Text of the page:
Older people are being warned not to fall prey to bogus retail and investment schemes, after 78 rogue companies raking in more than £28m from people were shut down in the last three years alone.
The companies scammed almost 2,000 investors between them and the oldest victim was 92, according to the Insolvency Service, which wound the firms up.
The service has joined forces with charities to warn older people and their friends and family about the scams, amid fears that this age group is being targeted by “callous” conmen.
Metropolitan Police Commissioner Bernard Hogan-Howe and consumer champion Esther Rantzen launched The Little Book of Big Scams, which coincides with World Elder Abuse Awareness Day, at New Scotland Yard.
Forty-nine of the companies wound up sold plots of land for building that did not exist or were on protected green belt land; four sold wine stocks that did not yield any profits, and nineteen sold other forms of investment.
Six sold retail products that were either unsuitable or at highly-inflated prices, including burglar alarms, mobility scooters, “heritage” coins and stair-lifts, the Insolvency Service said.
In one case, the Insolvency Service found that a mobility scooter was sold to an 80-year-old customer who had had both legs amputated, despite guidelines stating that the product was suitable for someone who had difficulty walking but had use of both legs.
In the case of another company, a family invested £600,000 in a land banking scheme but it later turned out that plots of land had been mis-sold, the service said.
Representatives of another firm selling orthopaedic products were found to have falsely claimed they were from social services and sales visits often lasted for three hours or more.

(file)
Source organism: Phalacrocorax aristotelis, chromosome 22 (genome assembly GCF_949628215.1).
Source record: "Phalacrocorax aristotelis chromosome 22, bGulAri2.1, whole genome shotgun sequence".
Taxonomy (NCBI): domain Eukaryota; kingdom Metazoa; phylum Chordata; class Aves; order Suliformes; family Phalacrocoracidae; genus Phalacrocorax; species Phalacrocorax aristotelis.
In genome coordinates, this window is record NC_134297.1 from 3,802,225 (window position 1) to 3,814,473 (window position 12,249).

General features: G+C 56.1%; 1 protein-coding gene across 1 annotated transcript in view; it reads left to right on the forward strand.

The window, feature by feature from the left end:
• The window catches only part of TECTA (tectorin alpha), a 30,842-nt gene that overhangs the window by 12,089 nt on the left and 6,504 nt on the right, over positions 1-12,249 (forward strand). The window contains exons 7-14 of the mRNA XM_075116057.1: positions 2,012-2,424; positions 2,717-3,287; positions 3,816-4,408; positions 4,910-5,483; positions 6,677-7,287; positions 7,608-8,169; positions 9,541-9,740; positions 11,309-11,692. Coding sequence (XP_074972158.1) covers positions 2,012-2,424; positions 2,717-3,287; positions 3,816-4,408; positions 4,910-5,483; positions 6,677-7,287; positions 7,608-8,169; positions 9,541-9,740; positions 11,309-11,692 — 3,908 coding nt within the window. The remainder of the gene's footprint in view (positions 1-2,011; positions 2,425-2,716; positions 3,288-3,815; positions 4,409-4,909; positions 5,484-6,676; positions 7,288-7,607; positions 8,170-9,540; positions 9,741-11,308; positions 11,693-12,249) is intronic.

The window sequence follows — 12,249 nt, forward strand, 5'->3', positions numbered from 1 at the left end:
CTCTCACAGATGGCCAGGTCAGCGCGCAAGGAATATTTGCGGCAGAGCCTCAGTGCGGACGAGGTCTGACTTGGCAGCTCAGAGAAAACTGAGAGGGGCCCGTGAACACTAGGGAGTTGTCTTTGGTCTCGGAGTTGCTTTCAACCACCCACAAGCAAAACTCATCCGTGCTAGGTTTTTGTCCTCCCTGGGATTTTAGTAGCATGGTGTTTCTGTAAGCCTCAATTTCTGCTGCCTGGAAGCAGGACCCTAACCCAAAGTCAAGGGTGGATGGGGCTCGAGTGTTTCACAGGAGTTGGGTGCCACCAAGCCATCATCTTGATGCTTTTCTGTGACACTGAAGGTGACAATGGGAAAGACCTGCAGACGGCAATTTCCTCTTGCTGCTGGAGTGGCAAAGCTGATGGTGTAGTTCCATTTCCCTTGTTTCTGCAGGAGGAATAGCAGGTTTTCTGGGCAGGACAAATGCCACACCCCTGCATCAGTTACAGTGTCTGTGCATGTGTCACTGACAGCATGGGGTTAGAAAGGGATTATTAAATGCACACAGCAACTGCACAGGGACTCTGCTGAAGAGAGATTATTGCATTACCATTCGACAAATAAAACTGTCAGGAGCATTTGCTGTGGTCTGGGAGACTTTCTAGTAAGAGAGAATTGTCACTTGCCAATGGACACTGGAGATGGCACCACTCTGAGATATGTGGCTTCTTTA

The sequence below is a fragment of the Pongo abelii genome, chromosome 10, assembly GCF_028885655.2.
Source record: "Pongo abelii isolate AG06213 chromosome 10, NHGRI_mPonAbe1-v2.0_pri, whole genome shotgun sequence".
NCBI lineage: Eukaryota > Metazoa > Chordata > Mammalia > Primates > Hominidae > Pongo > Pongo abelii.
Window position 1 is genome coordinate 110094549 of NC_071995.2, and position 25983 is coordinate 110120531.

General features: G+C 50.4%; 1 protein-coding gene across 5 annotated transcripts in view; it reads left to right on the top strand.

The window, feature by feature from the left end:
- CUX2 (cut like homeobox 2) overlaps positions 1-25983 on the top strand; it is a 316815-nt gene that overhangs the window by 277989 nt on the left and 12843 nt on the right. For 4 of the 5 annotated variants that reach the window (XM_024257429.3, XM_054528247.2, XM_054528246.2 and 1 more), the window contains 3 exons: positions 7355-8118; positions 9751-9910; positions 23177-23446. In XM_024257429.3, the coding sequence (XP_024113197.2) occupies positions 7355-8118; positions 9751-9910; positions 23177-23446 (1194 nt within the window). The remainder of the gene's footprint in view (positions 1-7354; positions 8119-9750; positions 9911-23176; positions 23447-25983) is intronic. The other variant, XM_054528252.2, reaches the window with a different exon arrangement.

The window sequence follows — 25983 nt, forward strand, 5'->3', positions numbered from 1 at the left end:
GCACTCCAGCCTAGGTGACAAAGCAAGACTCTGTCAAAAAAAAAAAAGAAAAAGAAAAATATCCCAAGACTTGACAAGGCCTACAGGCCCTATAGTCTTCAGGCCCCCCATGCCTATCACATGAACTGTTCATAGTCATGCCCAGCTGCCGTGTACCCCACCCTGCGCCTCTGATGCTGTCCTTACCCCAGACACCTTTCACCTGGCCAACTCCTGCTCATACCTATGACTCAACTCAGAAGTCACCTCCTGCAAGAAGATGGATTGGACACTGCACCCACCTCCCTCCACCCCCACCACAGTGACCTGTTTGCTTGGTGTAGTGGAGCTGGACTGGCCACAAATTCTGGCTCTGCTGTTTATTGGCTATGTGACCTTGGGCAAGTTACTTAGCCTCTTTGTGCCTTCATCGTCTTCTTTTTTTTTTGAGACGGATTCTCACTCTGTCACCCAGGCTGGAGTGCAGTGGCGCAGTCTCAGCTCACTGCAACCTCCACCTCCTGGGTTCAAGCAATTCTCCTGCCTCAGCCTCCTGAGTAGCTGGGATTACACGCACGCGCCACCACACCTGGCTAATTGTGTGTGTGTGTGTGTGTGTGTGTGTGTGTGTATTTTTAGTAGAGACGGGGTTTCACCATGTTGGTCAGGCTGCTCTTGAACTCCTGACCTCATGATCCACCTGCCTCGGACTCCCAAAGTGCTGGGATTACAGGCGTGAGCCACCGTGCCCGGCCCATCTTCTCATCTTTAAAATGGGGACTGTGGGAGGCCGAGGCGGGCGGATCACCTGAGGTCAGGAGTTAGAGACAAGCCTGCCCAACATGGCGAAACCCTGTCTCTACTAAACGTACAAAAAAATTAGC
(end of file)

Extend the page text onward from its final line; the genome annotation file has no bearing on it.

The average age of customers was 79 and many had physical or mental health problems.
Salesmen used a confusing price structure and added mark-ups against the cost price of products of several hundred per cent and, in one case, as much as 1,326 per cent, the service said.
Campaigners said these scams often use high-pressure tactics or sell products at grossly inflated prices and conmen would cold call older people and refuse to hang up until they have closed a sale. Robert Burns, head of investigation and enforcement for the Insolvency Service said: “We have observed a number of companies targeting older people in recent months.
“These scams are particularly unpleasant because they target the most susceptible members of society, older people who may be unsure how to seek advice or afraid to say no.
“They can destroy lives at a time when those targeted should be taking a break from worry and enjoying life after working hard.
“Victims are paying for something and getting nothing. The worst aspect is the callousness with which the fraudsters go about their business; ignoring the obvious fact that because of their age, most victims will never be able to make good their loss.”
Mr Burns said if people had any doubts they should take time to research the company and seek out some independent advice.
Michelle Mitchell, charity director general at Age UK, urged people not to feel embarrassed to report a crime to the police and said they should also tell their friends and relatives.
Jeremy Hughes, chief executive of the Alzheimer’s Society said: “There are currently 800,000 people living with dementia in the UK.
“Many are older people and easy targets for con artists. It is disgusting that these scams specifically target the most vulnerable in our society.
“Con artists are dealing another blow to people who may already be struggling financially due to the huge cost of care.”
Gary FitzGerald, chief executive of Action on Elder Abuse, said everyone should be vigilant to help older people protect themselves from conmen, who see them as a way to make “easy money”.
Business Minister Norman Lamb backed the warning, saying: “These scams are especially bad as they target some of the most vulnerable members in our society. Older people have grown up trusting other people.